For decades, we’ve expected men to appear strong. In advertising and popular media, the alpha male or “man’s man” is strong, silent, self-reliant, doesn’t express emotions, mocks those who do, and only receives comfort in a woman’s arms or at the bottom of several drinks. While it’s exciting to watch the adventures of these men on screen, the problem comes when men are pressured to emulate it. It affects what is socially acceptable and how people teach their children. By discouraging men from talking about their emotions we are encouraging men to not talk about mental health issues.
Ronald F. Levant, EdD, of Nova Southeastern University, argues that emotional problems men face in adulthood begin at a very young age. Levant lays out several claims.
- By age 2 boys speak less than girls.
- By age 4 they express fewer emotions on their faces compared to girls.
- Mothers encourage more emotions in baby girls while trying to limit “their sons’ emotional volatility.”
- Fathers encourage their sons to be tough by physically and verbally rough-housing them while being more emotional with their daughters.
- As children age, both parents are more likely to discourage their sons from expressing vulnerable emotions and to encourage daughters to do so.
- Boys’ male peers encourage unhealthy emotional development through interactions that praise toughness and emotional numbness and are “notoriously cruel” to boys who don’t conform.
All of these work to discourage men from being aware of their emotions, communicating, or reaching out for help. Even using anonymous online forums to share their struggles can be viewed as a sign of weakness. This is alarming and underlines the importance of changing what it means to be “strong.”
Celebrities Are Helping Men Talk About Mental Health:
- It’s a good sign that many celebrities are becoming comfortable sharing their personal struggles with mental health. According to Healthline, comedian Pete Davidson opened up about his battle with depression and borderline personality on Saturday Night Live.
- Zayn Malik discussed his experiences with anxiety and an eating disorder saying that “I’m definitely glad I got that off my chest, as anybody is when you feel like you’re keeping something from someone. You have to speak about it and clear up the air.”
- Olympic Gold-Medalist Michael Phelps has come forward. “I’ve probably had at least half a dozen depression spells that I’ve gone through. And the one in 2014, I didn’t want to be alive.”
- Kevin Love, five-time All-Star forward of the Cleveland Cavaliers, talked openly about his experience with anxiety and panic attacks earlier in 2019.
- Old and new hit songs that were written by the rich and the famous discuss mental health issues.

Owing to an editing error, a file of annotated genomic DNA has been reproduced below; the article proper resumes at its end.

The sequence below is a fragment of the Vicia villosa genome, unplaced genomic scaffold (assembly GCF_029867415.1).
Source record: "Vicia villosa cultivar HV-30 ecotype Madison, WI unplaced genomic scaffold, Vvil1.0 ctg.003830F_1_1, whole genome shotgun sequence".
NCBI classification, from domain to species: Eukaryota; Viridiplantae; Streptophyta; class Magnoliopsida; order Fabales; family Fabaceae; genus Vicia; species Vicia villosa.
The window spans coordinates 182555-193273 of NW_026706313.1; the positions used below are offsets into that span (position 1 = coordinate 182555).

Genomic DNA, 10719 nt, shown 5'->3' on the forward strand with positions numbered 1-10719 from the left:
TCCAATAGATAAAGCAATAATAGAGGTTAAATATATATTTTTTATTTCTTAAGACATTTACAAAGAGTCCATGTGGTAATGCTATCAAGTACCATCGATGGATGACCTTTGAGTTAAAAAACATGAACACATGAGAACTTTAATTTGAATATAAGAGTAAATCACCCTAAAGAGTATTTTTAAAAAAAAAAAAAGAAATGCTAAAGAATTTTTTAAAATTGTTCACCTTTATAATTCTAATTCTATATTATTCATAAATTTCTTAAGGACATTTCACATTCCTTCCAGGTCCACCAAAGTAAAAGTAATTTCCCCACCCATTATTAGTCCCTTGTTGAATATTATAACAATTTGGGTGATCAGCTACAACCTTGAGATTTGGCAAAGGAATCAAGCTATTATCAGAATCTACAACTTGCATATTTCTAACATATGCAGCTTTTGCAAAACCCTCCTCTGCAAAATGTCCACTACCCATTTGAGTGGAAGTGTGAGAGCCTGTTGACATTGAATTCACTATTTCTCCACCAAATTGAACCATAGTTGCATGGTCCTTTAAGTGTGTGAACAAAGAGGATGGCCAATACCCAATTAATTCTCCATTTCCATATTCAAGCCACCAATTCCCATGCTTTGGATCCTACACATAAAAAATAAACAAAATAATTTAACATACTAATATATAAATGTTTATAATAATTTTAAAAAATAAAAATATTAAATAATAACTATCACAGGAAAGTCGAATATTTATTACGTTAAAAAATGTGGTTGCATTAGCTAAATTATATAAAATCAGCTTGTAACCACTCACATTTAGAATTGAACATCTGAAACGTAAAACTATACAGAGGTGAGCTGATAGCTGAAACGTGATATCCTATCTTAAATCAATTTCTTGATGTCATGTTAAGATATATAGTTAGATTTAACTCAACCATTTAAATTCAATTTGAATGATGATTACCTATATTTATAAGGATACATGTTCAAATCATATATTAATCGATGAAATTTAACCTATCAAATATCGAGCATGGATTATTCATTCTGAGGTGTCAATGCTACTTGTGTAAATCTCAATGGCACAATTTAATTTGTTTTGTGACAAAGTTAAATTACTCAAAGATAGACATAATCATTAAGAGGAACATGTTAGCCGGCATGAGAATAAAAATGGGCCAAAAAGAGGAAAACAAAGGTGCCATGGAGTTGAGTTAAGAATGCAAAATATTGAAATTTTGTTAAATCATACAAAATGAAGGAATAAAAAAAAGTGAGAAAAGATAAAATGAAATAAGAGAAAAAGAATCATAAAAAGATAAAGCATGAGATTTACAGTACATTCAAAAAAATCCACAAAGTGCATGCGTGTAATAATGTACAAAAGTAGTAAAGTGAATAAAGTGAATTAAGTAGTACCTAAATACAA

All this poses a question: If famous singers, Olympic athletes, successful comedians, championship athletes, and wealthy celebrity personalities all struggle with mental health issues, why should it be so shameful for the ordinary man? Clearly, no one is immune. The image of the stoic man drinking away his problems is entertaining but also harmful.
- For every 3 female suicides, there are 7 male suicides.
- Men are 3x more likely than women to struggle with addiction.
- Men are up to 4x less likely than women to seek professional help for mental help.
What Can You Do If You’re Struggling?
If you’re a man who struggles with mental health, the world can feel hopeless. You may be angry that there are so many feelings you cannot seem to control or shut down. The first thing to do is realize you’re not meant to shut these feelings down. Emotions are like steam. In the open, they pass quickly out of sight with little thought. But in confined spaces, they build and become steadily stronger. Everything on earth has a breaking point where it can no longer contain pressure. Acknowledging this is not a weakness, it’s wisdom.
1. Realize that you’re not alone. Start by going online. There are several forums where you can read other people’s struggles and stories.
2. Post your stories or struggles in these or other forums. Even if only a short version. Communicating and writing about struggles have a way of helping us feel “unburdened.” To return to the steam analogy, think of it as relieving a small part of that pressure build-up. Or seek out a friend, family member, or loved one.
3. Attend a support group. Many are built around the idea of anonymity. There are support groups for everything from Narcotics to Debtors. See here.
4. Educate yourself. Subscribe to an email newsletter or blog roll about mental health. Knowledge is power and knowing what’s going on when you’re feeling a certain way will help you feel more in control. And know that it’s not your fault or something you can stop. It’s called meta-cognition (“awareness of thinking”).
5. Consider counseling or a psychologist. There are many ways to find a cheap accessible therapist that will work around your hours or speak to you electronically.
5. Share your Struggle with Others: As long as someone remains ashamed of how they feel, that shame makes them feel worse. Removing that from the equation makes you feel that much better that much faster. When you feel ready, open up to someone other than a close friend or family member. Own your struggle so that others might feel more comfortable owning theirs.
What Can You Do If Someone Else is Struggling?:
More Info: Mental Health First Aid.
Tree House Recovery for Men is an addiction treatment facility that fosters the ability to be vulnerable as a path to becoming healthy, happy, and sober. To get started call us today at (855) 202-2138. For more info see our reviews or success rates.